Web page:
With a number of energy companies already reporting earnings, the obvious trend is this: balance sheets need to be repaired.
To do so, many companies, such as Chesapeake Energy (CHK), have announced plans to sell assets in order to buy back debt. Others, such as Encana (ECA), have cut 2016 capital spending in excess of 50% in order to weather the storm. And still others, such as Enbridge (ENB), are issuing equity to cover short-term debts.
With Canada-based Enbridge's announcement on Thursday that it plans to issue $1.45 billion in equity, the total amount of equity issued in the energy sector so far this year is $9.48 billion, up 3.4% over the same period last year, according to data compiled by Bloomberg. Last week, Devon Energy (DVN) announced that it was issuing $1.3 billion in equity after telling analysts it had no plans to issue equity.
Meanwhile, Encana has emerged as somewhat of a battleground stock since the Canadian company reported earnings on Wednesday. Analysts at CIBC lowered their rating on the company to Underperformer from Sector Performer. Meanwhile, an analyst team at Jefferies led by Jonathan Wolff maintains a Buy rating on the stock, even though it acknowledged the company is an "edgier" pick due to its leverage.
Outside of Canada, shares of Oklahoma-based WPX Energy (WPX) plunged 13% in midday trading after the company reported losses of $5.58 a share in the fourth quarter, largely due to recording a $2.3 billion non-cash impairment tied to its oil and gas properties. (The shares ended the day down 4%.)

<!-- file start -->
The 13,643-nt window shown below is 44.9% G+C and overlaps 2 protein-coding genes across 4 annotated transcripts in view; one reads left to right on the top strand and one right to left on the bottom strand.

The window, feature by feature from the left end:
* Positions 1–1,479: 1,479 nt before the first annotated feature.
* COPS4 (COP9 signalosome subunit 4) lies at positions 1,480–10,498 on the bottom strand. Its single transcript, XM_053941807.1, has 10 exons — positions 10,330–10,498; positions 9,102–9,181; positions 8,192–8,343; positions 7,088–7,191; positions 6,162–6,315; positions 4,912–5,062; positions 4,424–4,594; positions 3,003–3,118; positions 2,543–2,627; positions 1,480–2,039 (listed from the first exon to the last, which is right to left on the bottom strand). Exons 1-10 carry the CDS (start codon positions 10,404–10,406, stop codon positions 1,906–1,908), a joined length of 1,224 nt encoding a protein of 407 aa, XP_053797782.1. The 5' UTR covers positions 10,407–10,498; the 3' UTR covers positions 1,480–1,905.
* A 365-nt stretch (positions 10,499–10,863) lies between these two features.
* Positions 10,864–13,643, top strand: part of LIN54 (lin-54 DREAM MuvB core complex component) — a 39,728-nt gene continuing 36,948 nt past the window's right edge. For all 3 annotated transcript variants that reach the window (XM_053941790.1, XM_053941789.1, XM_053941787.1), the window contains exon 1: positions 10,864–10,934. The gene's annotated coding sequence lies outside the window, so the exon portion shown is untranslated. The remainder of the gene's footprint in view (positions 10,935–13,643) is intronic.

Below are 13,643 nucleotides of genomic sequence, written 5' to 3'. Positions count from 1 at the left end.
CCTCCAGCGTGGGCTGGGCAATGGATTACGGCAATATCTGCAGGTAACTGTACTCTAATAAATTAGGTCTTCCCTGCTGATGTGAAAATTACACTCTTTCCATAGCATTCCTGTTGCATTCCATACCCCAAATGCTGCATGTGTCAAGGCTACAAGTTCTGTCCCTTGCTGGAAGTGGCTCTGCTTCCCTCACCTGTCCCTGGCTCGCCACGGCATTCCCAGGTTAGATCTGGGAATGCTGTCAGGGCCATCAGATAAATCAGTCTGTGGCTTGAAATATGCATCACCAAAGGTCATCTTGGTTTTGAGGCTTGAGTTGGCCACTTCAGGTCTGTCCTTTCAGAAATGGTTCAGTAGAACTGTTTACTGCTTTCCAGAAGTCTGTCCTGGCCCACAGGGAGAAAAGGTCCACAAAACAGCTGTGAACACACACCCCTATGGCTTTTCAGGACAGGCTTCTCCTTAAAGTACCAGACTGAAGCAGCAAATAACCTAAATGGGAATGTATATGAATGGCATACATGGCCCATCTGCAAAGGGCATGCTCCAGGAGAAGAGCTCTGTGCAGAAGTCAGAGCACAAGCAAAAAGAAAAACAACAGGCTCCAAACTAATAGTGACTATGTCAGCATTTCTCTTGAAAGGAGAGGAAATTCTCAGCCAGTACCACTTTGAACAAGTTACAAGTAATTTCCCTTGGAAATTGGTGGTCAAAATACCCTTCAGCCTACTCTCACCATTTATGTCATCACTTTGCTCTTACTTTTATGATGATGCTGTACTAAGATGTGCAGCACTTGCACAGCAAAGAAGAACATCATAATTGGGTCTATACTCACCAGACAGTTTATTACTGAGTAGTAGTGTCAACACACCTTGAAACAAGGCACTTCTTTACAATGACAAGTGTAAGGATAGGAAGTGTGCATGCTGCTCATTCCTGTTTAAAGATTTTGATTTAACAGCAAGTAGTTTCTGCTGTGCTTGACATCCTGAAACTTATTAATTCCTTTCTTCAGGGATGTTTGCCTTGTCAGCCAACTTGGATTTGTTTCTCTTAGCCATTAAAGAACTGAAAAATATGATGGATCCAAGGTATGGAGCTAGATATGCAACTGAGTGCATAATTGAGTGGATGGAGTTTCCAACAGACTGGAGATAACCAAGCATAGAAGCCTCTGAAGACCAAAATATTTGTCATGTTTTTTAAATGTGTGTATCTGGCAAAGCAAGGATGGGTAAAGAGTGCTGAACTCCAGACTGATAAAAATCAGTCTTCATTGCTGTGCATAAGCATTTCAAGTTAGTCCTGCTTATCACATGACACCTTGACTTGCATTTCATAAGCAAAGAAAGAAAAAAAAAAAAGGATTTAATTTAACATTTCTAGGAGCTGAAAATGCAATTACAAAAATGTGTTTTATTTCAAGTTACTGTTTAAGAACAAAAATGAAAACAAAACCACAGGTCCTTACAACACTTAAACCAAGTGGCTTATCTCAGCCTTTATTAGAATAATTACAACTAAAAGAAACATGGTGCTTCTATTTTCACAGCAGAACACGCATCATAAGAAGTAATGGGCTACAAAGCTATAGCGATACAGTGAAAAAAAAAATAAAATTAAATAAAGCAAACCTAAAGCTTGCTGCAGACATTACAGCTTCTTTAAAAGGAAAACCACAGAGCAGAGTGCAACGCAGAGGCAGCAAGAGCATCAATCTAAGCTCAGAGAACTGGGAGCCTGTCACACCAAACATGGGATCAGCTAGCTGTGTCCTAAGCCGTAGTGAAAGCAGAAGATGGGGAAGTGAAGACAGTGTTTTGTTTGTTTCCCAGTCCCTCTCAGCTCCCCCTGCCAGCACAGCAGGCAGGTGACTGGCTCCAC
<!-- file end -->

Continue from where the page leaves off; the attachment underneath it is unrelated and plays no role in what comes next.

During a call with analysts, CFO Kevin Vann said debt reduction was "priority number one" for the company. It repurchased $28 million of its 2017 notes at a discount which reduces $400 million maturity by a total of $96 million, the company said in its earnings release. As of Wednesday's release, WPX has $3.2 billion in net long-term debt, which is rated BB- by Standard & Poor's.
WPX Energy also announced that is scheduled to receive $1.2 billion in cash in the first half of the year from the sale of its Piceance subsidiary and its San Juan Basin gathering system.
Elsewhere in the energy space, on Wednesday USA Today reported that 359 stocks listed on the major U.S. exchanges trade for $1 or less, representing an increase of 38% from a year ago. USA Today took a closer look at the 42 "penny stocks" which are part of the Russell 3000 index and found that 16 of them were energy companies.
All said, looking like tough times for energy even as crude ticks up in late Thursday trading.